Monday, June 08, 2009

Soapbox: Prison, and "cruel and unusual punishment"

OK, it's time for me to vent about something that doesn't have anything to do with any particular current event, or something in my own life lately, or anything like that. In fact, that might be part of the problem with it, for prison rape pretty much never gets a mention in the news media. It seems to be accepted in U.S. society as just a constant in the background, something we pretty well know is going on, hence the surfeit of jokes and other alleged humour about it, but out-of-sight, out-of-mind, it never makes the papers.

For a rather unpleasant sample, there's a song by some Bob and Tom team called "Prison Bitch" (tasteless, disturbing YouTube video warning).

What I really loathe is how society as a whole seems to just accept this state of things in prisons, and treat prison rape as though it were merely part of a just and deserved punishment for the inmates. As Ezra Klein wrote a few years ago:

We've decided to tacitly accept rape in our prisons because we believe deeply and firmly in the guilt of all who enter -- this is just further punishment. Better yet, we're not the executors -- that such barbarism occurs behind bars is further confirmation that those we incarcerate are monsters. The assaults make us feel better, they vindicate our sentencing. And we can countenance them because we never face their horrors:...
However, we do, after all, have that pesky 8th Amendment "cruel and unusual punishment" clause, after all. And, if one considered this part of the punishment, I'm pretty sure it would qualify on both counts.

I don't take much stock in playing which-is-worse oneupmanship, but if I had to pick the more vile between this and waterboarding alleged Al-Qaeda-linked persons, I just might call the prison rape system worse, largely because the "punishment" is completely uncorrelated to the crime for which they've been convicted. Indeed, the HRW report linked below suggests that the worse offenders (prior to incarceration) tend more often to be the rapists, and the victims tend to be those who've committed lesser crimes, along with a few other factors unrelated to the severity of their crime.

Related sites and articles:

Saturday, June 06, 2009

A Little Something More Serious

In reading on Dr. Tiller's death, a good and compassionate man murdered by a zealot, I wonder if these forced pregnancy people have any kind of empathy at all. Birth defects and fetal deaths are not uncommon, even in this day and age. Miscarriages aren't rare either, come to think of it. I really wonder what these people think...on second thought, no, no I don't. I wouldn't want to be in their soulless minds, picking on strangers to make themselves feel better, faking compassion and concern trolling abortion clinics so that they can prop up their fragile egos for a few more minutes.

People can think that abortion is murder. That is their opinion; they are entitled to their own opinions on things, though they may disagree with me. We will just agree to disagree. People can even be uncomfortable with the idea of abortion. What cannot be done, however, is curtail the rights of other people to obtain legal medical care. If we go down that road, there is nothing to stop your doctor from not treating you because you're overweight or obese, smoke, eat an occasional hamburger, or drink. Had a heart attack? Well, you rarely exercised and your primary care physician recommended it, so why should you get that bypass surgery or angioplasty? You should have thought of that before it became serious enough that you had the heart attack. Oh? You haven't had a check up in years? Well, tough for you. Maybe your doctor could have warned you that your blood pressure and cholesterol were high. Didn't think of that, now did you? Well, if you don't die, then you're just going to have to live with the consequences. Too late for you now.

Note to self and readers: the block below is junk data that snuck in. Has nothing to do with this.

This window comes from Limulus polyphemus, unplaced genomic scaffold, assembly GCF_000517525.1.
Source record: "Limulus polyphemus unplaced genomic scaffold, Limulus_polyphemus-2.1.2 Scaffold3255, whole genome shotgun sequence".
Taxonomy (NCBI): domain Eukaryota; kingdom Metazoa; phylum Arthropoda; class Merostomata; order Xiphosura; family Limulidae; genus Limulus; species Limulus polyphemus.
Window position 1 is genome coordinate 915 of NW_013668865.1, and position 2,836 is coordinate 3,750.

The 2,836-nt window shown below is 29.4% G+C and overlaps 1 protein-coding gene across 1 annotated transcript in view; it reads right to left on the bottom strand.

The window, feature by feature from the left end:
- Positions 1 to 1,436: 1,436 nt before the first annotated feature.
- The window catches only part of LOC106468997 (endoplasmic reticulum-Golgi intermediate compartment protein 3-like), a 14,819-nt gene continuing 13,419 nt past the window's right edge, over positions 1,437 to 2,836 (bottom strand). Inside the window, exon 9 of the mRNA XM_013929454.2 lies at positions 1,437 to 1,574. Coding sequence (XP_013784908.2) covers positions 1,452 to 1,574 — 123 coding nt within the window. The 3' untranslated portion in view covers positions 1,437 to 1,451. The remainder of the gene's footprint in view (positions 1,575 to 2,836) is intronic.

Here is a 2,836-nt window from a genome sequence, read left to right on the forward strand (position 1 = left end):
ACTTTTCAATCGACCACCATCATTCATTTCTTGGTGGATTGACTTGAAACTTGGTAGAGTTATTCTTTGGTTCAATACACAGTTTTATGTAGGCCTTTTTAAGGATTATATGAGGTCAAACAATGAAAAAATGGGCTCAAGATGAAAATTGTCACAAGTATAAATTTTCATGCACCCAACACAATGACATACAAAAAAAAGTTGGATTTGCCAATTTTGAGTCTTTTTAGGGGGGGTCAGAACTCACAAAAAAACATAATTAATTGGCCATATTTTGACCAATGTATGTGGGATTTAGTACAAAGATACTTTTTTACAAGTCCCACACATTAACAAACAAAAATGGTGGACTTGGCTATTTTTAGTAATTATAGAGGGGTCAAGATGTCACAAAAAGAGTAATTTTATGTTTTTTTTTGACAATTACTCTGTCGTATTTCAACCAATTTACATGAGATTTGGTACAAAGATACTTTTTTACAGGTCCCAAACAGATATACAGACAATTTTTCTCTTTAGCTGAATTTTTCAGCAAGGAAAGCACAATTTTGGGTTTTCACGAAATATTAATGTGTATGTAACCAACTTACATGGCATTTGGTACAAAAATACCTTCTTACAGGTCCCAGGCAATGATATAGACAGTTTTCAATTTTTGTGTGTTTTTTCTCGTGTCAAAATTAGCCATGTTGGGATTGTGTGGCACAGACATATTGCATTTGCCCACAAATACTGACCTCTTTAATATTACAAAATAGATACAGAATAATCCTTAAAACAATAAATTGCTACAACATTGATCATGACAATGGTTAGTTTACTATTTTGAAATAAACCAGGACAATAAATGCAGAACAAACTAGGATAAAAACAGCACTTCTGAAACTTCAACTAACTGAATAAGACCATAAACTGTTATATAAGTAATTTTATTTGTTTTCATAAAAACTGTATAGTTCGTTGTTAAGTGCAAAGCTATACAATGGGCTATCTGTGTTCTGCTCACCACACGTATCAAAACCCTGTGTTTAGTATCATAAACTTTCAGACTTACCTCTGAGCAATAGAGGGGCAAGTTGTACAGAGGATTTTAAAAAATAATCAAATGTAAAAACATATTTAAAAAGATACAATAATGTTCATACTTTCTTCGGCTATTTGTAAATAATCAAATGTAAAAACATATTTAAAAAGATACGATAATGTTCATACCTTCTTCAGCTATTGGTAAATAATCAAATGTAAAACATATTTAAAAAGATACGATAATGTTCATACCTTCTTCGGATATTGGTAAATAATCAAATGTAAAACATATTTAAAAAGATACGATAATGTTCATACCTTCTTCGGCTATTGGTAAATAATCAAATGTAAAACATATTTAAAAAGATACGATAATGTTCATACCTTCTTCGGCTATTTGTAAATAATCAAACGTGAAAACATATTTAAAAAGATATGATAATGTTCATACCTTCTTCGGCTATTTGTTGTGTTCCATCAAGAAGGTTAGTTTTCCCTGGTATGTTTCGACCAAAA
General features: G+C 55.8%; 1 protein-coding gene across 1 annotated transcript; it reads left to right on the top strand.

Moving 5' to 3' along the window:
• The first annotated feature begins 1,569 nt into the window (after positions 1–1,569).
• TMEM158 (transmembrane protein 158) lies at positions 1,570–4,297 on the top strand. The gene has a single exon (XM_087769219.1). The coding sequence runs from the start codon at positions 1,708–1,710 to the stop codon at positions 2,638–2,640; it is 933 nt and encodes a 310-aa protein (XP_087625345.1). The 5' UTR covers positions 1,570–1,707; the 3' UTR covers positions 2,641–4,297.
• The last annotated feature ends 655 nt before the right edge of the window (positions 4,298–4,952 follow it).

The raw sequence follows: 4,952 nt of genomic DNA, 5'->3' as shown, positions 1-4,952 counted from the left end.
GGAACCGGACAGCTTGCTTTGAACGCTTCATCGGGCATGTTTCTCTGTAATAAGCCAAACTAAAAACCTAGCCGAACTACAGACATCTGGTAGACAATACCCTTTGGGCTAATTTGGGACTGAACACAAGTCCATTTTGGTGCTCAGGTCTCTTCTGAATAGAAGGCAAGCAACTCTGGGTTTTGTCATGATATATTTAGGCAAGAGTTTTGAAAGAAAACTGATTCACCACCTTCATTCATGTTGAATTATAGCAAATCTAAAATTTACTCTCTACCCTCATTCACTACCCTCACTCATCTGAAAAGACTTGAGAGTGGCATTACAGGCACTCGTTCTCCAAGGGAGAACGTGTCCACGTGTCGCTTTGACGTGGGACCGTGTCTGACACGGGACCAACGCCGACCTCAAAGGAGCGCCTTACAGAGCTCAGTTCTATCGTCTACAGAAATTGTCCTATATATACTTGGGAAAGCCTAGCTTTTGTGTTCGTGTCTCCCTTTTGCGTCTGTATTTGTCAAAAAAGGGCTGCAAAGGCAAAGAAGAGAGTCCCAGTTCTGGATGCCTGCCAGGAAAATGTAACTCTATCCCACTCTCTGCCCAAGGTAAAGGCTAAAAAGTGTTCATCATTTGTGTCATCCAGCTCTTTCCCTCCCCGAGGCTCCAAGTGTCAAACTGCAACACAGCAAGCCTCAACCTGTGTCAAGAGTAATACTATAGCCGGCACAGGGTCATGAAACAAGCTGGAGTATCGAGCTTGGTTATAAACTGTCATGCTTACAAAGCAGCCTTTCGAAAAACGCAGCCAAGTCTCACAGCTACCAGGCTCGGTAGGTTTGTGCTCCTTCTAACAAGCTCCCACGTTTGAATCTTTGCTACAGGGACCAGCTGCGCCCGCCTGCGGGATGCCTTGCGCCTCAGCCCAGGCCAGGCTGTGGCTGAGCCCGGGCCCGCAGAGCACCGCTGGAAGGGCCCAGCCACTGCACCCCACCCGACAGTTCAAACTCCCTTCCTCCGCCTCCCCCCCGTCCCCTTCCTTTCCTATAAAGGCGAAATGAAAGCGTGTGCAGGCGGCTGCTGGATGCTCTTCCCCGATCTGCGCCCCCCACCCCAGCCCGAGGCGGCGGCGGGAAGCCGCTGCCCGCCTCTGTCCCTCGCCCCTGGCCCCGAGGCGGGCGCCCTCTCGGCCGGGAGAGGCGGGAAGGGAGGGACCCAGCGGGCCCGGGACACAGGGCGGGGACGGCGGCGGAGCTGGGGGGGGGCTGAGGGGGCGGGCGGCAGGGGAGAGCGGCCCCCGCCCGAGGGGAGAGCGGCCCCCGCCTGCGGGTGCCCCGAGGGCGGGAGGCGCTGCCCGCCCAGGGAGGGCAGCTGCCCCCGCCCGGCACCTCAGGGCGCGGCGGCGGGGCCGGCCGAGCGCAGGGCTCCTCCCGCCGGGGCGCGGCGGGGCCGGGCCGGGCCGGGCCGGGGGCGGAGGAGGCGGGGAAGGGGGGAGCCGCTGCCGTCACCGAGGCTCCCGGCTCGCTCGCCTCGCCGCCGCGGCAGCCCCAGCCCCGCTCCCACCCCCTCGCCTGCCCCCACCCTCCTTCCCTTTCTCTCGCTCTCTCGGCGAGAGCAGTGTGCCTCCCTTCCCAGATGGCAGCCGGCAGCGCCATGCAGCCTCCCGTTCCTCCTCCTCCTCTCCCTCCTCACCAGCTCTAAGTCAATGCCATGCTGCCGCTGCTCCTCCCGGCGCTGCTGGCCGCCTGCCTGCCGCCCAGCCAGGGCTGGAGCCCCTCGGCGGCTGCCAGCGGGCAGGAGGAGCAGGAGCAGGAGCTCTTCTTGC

And it's not just that part of it. The other part is medical costs. Abortion costs far less than pregnancy and delivery, in terms of medical care, even at later stages. And if we talk about high risk pregnancy, and throw in a very ill baby, then the costs can be huge. Let's say that abortion is outlawed. It's not cheap to keep a premature baby alive. And many, many things can go wrong during a pregnancy. What if the mother has a complication of pregnancy that led to a stroke and she's still carrying the child? They have to keep her on life support in the hospital. But then they notice something wrong with the baby and they have to do an emergency c-section...and the baby is premature. And they have the baby on life support as well, because the child is alive but just barely. If you think that all of this medical care for both mother and child is cheap, you're delusional. Oh, maybe they have insurance, even just catastrophic coverage, and with this scenario, they've pretty much blown through their deductible (if they had one) if not on the first day then at least in the first few days. And what happens if they don't have insurance and can't pay? If mother and child are in the hospital for a month, I'd expect that the claims for it would be very high. One high claim will not necessarily hurt a large group. But we are talking about forcing all women to go through complications (leaving out the emotional turmoil of fathers for a moment), regardless of insurance or ability to pay. If you have several women, even in a small group plan, and this happens every few years or so, the premiums will be astronomical. Actuaries calculate premiums based on the likelihood of particular diseases in classes of individuals/groups; one claim may not affect premiums greatly but repeated claims will. And that's not even counting the struggle that dad has - both baby and wife are confined to the hospital, and that's really heartbreaking. Worse, even if they live, they now have a lot of medical bills to pay, not just the hospitalization but also follow-up appointments, surgeries, durable medical equipment that may be needed (like oxygen tanks or monitors).